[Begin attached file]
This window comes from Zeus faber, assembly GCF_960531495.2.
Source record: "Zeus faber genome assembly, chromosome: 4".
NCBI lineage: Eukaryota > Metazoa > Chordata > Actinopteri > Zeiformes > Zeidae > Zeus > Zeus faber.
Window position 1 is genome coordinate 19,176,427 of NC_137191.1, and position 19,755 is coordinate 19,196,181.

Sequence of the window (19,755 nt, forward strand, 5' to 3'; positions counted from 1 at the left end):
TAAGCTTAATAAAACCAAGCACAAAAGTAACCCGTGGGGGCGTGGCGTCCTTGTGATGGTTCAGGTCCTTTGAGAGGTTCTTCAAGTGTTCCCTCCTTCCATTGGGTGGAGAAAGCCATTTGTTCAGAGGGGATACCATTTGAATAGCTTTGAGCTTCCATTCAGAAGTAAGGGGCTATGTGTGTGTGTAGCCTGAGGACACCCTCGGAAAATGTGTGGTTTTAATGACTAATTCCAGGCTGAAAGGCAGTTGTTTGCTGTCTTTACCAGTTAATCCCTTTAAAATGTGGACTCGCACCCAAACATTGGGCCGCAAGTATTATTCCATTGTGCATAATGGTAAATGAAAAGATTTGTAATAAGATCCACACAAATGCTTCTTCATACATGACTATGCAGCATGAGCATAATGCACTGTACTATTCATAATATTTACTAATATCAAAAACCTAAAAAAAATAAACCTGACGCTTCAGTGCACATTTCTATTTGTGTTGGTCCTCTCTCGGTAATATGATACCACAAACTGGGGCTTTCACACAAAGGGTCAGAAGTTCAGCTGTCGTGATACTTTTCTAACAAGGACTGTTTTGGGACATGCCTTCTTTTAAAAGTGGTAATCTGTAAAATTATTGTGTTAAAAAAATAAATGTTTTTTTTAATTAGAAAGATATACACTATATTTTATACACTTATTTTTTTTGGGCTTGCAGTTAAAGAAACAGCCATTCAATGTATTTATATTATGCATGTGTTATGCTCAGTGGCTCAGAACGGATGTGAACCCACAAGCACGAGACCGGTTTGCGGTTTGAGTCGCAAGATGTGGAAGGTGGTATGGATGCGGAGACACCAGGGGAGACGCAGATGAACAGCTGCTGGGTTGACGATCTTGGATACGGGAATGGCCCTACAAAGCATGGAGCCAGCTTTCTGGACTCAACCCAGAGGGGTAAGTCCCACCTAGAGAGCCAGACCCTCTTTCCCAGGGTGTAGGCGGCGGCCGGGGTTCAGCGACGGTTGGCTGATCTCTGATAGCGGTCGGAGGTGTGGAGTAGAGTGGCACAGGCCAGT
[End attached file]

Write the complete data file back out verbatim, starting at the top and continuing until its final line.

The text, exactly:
This window comes from Zeus faber, assembly GCF_960531495.2.
Source record: "Zeus faber genome assembly, chromosome: 4".
NCBI lineage: Eukaryota > Metazoa > Chordata > Actinopteri > Zeiformes > Zeidae > Zeus > Zeus faber.
Window position 1 is genome coordinate 19,176,427 of NC_137191.1, and position 19,755 is coordinate 19,196,181.

Sequence of the window (19,755 nt, forward strand, 5' to 3'; positions counted from 1 at the left end):
TAAGCTTAATAAAACCAAGCACAAAAGTAACCCGTGGGGGCGTGGCGTCCTTGTGATGGTTCAGGTCCTTTGAGAGGTTCTTCAAGTGTTCCCTCCTTCCATTGGGTGGAGAAAGCCATTTGTTCAGAGGGGATACCATTTGAATAGCTTTGAGCTTCCATTCAGAAGTAAGGGGCTATGTGTGTGTGTAGCCTGAGGACACCCTCGGAAAATGTGTGGTTTTAATGACTAATTCCAGGCTGAAAGGCAGTTGTTTGCTGTCTTTACCAGTTAATCCCTTTAAAATGTGGACTCGCACCCAAACATTGGGCCGCAAGTATTATTCCATTGTGCATAATGGTAAATGAAAAGATTTGTAATAAGATCCACACAAATGCTTCTTCATACATGACTATGCAGCATGAGCATAATGCACTGTACTATTCATAATATTTACTAATATCAAAAACCTAAAAAAAATAAACCTGACGCTTCAGTGCACATTTCTATTTGTGTTGGTCCTCTCTCGGTAATATGATACCACAAACTGGGGCTTTCACACAAAGGGTCAGAAGTTCAGCTGTCGTGATACTTTTCTAACAAGGACTGTTTTGGGACATGCCTTCTTTTAAAAGTGGTAATCTGTAAAATTATTGTGTTAAAAAAATAAATGTTTTTTTTAATTAGAAAGATATACACTATATTTTATACACTTATTTTTTTTGGGCTTGCAGTTAAAGAAACAGCCATTCAATGTATTTATATTATGCATGTGTTATGCTCAGTGGCTCAGAACGGATGTGAACCCACAAGCACGAGACCGGTTTGCGGTTTGAGTCGCAAGATGTGGAAGGTGGTATGGATGCGGAGACACCAGGGGAGACGCAGATGAACAGCTGCTGGGTTGACGATCTTGGATACGGGAATGGCCCTACAAAGCATGGAGCCAGCTTTCTGGACTCAACCCAGAGGGGTAAGTCCCACCTAGAGAGCCAGACCCTCTTTCCCAGGGTGTAGGCGGCGGCCGGGGTTCAGCGACGGTTGGCTGATCTCTGATAGCGGTCGGAGGTGTGGAGTAGAGTGGCACAGGCCAGT